June 17, 2009 It is known that more intensive management of hypertension can improve blood pressure control and thus improve cardiovascular outcomes. However, there are several different systems of measuring the intensity of management of hypertension, and they have not been previously compared. If one system performs best, it would be important to use it to measure intensity of management for research and quality improvement purposes.
Researchers from Boston University have compared different measures of treatment intensity in hypertension care and have found that one of the measures should be preferred to the others. This study, which appears in the July issue of Circulation: Cardiovascular Quality and Outcomes, shows that the measure originally described by Okonofua, et al. (Hypertension, 2006) predicts blood pressure control more effectively than the other two measures studied.
Eight hundred nineteen hypertensive outpatients were characterized with three different scores to measure treatment intensity over time. The first examined whether a patient had any-or-none medication increases. The second approach was a norm-based method, which models the chance of a medication increase at each visit and then scores each patient based on whether they received more or fewer medication increases then predicted. The third approach was a standard-based method, which is similar to the norm-based method, but expects a medication increase whenever the blood pressure is uncontrolled.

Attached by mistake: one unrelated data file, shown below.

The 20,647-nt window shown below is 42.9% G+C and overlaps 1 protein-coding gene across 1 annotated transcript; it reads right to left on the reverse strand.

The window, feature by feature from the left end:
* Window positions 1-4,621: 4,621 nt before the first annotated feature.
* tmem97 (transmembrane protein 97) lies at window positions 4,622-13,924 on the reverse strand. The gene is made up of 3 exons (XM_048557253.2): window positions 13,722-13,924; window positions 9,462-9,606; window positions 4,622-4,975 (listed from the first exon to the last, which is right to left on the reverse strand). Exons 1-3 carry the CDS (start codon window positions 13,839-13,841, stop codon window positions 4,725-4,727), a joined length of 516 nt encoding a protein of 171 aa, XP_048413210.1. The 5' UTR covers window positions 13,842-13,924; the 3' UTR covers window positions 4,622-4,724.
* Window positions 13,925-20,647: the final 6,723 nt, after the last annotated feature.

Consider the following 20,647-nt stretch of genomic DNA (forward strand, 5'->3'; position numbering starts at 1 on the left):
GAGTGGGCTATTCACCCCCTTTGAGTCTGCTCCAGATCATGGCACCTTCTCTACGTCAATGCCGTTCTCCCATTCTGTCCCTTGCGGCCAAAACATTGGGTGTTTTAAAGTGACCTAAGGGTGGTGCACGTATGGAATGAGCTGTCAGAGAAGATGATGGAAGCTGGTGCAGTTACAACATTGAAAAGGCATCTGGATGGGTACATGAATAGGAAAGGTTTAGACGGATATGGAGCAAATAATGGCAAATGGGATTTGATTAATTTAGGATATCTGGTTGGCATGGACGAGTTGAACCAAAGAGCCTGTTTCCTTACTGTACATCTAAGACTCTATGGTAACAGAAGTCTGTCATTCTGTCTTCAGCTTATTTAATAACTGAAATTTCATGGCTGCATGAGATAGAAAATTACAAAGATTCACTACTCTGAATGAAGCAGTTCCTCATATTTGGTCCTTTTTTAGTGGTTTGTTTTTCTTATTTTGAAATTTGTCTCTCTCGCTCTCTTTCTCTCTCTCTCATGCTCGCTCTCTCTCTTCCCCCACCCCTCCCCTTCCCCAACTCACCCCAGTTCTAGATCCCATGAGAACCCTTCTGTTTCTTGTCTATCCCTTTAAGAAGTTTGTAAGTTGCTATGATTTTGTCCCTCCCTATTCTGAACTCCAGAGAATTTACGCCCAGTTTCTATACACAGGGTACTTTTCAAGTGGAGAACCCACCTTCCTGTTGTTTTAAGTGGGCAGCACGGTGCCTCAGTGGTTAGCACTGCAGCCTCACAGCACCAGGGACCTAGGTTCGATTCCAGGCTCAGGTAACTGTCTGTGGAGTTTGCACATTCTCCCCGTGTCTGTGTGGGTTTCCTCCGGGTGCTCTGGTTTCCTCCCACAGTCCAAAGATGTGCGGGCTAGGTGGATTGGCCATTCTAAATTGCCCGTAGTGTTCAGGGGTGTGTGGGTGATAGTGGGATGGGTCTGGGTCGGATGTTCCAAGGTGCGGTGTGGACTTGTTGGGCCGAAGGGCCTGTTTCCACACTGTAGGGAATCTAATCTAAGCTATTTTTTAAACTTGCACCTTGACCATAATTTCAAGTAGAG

The researchers compared whether these three scores could predict the final systolic blood pressure and discovered that the any-or-none medication increase and the norm-based measure did not predict blood pressure, and, therefore are not valid measures of treatment intensity. However, they did find that the standard-based measure was an excellent predictor of blood pressure control.
"The norm-based method did not predict systolic blood pressure in a linear fashion. Further investigation revealed a U-shaped relationship between the norm-based score and systolic blood pressure," said lead author Adam Rose, MD, MSc, assistant professor of Medicine at BUSM and investigator at the Bedford VA Medical Center. "In contrast, the standard-based score was an excellent predictor of the final blood pressure, both in the overall population and in every subgroup that was examined. Many research and quality improvement efforts already measure or are proposing to measure treatment intensity in the care of chronic conditions, including diabetes, hypertension and hyperlipidemia."
This study is important to researchers who measure treatment intensity in the care of chronic conditions and healthcare systems that wish to measure treatment intensity for quality improvement or pay for performance programs. This study suggests that, at least with regard to hypertension care, the standard-based score should be the preferred measure.
This study was funded by the National Institute of Health.
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